Beyond the museums, Andy and Deborah Rappaport opened the visionary Minnesota Street Project in a once-industrial section of San Francisco. So far as I understand it, the space subsidizes studio rents for a variety of individual artists, as well as galleries, both for-profit and non-. The result, a cementing of the sense that downtown, once the art center of San Francisco, has ceded its control of distribution to a neighborhood known as Dogpatch, after the old Al Capp "Li'l Abner" comics of midcentury. Do clocks ever turn back? In San Francisco they're not allowed to, but you can sometimes sense a whiff of the old Barbary Coast freshness and raw greed, when everything had yet to be invented, especially social services and reparative justice.

In the margins a handful of foundations—half public, half private—curate the most interesting exhibitions. The Wattis Institute, in a new Mission building, gave us hit after hit. The late Ellen Cantor got her day with "Cinderella Syndrome," an exhibition of videos and drawings. Her film works, rarely seen in the Bay Area, played to mesmerized audiences at screenings in January and February. Laura Owens came up from LA to turn the Wattis into a wallpaper showroom in which, it was said, ten paintings lived; though I never found one, she seemed to have conquered the somewhat cool and difficult space in a new way. The hat trick continued with senior Bay Area conceptual artist Howard Fried, reviving his "Derelict" series (1974–83) with a gargantuan new Derelict V, a coffee cup so big you could have fit forty people in it, resting on a massive tabletop as sleek as sin. As Alice found when she went underground, there's no thrill like going into a tiny door into a space where things are bigger than they are in one's natural life.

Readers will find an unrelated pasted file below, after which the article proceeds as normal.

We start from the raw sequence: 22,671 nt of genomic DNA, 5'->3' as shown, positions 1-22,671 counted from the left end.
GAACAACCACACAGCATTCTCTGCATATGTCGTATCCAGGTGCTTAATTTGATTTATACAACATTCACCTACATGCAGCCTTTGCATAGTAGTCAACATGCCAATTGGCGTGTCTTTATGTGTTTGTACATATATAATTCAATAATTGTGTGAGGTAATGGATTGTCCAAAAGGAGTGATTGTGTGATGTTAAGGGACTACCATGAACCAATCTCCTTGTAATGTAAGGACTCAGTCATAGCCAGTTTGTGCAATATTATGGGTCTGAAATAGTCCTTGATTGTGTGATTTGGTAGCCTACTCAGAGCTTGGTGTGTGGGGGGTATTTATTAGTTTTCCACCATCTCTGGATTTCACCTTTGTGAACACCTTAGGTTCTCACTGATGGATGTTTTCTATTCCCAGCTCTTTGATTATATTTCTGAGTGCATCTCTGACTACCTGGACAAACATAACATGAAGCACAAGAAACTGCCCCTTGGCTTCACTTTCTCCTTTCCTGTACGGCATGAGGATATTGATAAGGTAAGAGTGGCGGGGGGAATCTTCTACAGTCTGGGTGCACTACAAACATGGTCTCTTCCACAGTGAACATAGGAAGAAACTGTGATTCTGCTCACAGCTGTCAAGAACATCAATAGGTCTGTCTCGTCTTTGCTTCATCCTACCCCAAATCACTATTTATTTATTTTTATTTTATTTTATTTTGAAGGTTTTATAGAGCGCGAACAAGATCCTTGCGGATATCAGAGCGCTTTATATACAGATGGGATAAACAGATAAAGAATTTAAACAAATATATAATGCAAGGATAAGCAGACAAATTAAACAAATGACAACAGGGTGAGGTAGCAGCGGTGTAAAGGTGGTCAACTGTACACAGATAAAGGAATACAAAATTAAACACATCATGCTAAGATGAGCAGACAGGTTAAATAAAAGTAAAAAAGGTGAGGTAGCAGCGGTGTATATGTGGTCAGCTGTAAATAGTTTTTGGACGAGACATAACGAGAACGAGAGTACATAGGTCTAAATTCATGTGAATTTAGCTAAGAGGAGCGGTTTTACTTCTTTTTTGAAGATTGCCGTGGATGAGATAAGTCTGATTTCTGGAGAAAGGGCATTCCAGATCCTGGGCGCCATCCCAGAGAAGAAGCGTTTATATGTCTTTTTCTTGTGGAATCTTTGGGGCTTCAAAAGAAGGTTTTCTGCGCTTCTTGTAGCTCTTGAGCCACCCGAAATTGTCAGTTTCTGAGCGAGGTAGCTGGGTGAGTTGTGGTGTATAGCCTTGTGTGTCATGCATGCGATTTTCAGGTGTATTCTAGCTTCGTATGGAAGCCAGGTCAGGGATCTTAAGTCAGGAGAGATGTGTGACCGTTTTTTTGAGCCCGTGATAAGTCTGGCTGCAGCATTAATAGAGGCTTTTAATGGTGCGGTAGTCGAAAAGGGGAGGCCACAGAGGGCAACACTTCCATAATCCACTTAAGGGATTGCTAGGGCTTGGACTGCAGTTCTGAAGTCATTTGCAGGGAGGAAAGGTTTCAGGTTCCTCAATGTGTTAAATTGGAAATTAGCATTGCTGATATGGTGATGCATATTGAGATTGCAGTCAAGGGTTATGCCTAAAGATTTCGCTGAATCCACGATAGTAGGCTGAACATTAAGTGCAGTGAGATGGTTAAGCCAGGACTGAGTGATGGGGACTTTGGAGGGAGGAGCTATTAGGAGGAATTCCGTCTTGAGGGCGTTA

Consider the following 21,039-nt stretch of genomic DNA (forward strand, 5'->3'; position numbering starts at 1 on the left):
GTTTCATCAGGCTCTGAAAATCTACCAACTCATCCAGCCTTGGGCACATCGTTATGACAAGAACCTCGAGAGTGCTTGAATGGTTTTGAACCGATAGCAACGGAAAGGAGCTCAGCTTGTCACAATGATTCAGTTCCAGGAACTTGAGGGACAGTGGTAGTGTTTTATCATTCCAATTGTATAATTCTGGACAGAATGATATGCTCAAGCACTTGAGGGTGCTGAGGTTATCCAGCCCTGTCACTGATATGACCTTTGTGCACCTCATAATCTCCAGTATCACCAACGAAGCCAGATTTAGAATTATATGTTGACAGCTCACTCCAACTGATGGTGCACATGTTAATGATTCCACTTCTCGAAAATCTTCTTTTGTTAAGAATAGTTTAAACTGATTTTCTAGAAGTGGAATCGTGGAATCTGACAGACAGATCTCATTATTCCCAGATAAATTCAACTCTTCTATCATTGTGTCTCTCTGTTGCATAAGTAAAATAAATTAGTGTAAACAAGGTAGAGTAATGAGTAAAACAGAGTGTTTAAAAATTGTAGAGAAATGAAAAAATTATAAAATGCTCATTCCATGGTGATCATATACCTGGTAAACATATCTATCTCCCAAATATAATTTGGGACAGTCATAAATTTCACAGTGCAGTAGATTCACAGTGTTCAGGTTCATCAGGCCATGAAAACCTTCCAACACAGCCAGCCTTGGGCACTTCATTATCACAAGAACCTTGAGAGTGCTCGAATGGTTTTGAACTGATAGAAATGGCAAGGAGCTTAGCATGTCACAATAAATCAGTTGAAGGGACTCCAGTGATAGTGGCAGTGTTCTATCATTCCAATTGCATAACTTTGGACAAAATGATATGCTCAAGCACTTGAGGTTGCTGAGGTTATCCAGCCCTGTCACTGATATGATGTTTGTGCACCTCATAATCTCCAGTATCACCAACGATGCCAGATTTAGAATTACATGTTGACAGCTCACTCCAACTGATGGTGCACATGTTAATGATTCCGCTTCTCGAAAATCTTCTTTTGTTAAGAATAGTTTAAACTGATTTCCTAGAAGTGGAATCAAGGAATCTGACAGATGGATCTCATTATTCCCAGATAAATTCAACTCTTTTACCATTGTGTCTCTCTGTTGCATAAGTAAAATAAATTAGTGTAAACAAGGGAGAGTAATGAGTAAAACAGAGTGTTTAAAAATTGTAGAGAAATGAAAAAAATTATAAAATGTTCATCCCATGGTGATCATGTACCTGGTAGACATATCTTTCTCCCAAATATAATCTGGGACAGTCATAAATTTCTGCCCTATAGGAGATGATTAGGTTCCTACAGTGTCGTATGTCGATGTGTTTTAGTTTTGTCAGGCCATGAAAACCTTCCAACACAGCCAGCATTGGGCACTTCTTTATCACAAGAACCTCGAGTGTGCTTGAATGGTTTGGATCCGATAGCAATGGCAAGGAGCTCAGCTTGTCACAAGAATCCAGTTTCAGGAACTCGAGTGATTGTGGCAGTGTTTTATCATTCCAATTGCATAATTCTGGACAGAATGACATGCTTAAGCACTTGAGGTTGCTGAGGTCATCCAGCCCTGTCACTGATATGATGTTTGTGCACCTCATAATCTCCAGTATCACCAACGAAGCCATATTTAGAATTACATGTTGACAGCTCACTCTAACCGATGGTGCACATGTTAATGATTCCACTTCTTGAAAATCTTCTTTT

Of commercial gallery shows, my favorite was Peter Young's first show in San Francisco, "Elliptical Paintings." This was at Gallery Wendi Norris, at the quaint corner of Jessie and Annie Streets downtown. The paintings, from the 1990s, vibrate with festive energy, abstraction shading into a vista of pleasure, control, poetry and magic just like the simple ellipse on which all are based. A Matisse confetti, a Nell Blaine organic vegetative shape, a happy-go-lucky, expressive love of color that's almost kitschy, like the work of Disney artist Mary Blair—whatever the roots, the pictures dazzle under their own strange sun.

The Bay Area art scene in 2016? Most of us here are, frankly, out of sorts, when not in fact desperate—for an apartment, for a job, for the way out. I think of the young people who just can't cut it here anymore, who go to cheaper places like New York or Los Angeles. Where did they go, the artists and curators and filmmakers I loved a year ago—Ethan Wang, Patricia Boyd, Mary Helena Clark, Elliott Cost, Jamie Stevens. Josh Minkus? I turn to Joni Mitchell, as ever; on "Court and Spark" she told us that "Everything comes and goes," but how much attrition can one town take? A few weeks ago, a tragic Oakland warehouse fire took away dozens more of our starriest and sweetest, and I have to figure out how to turn things around so that youth stands a chance in these days of precarity.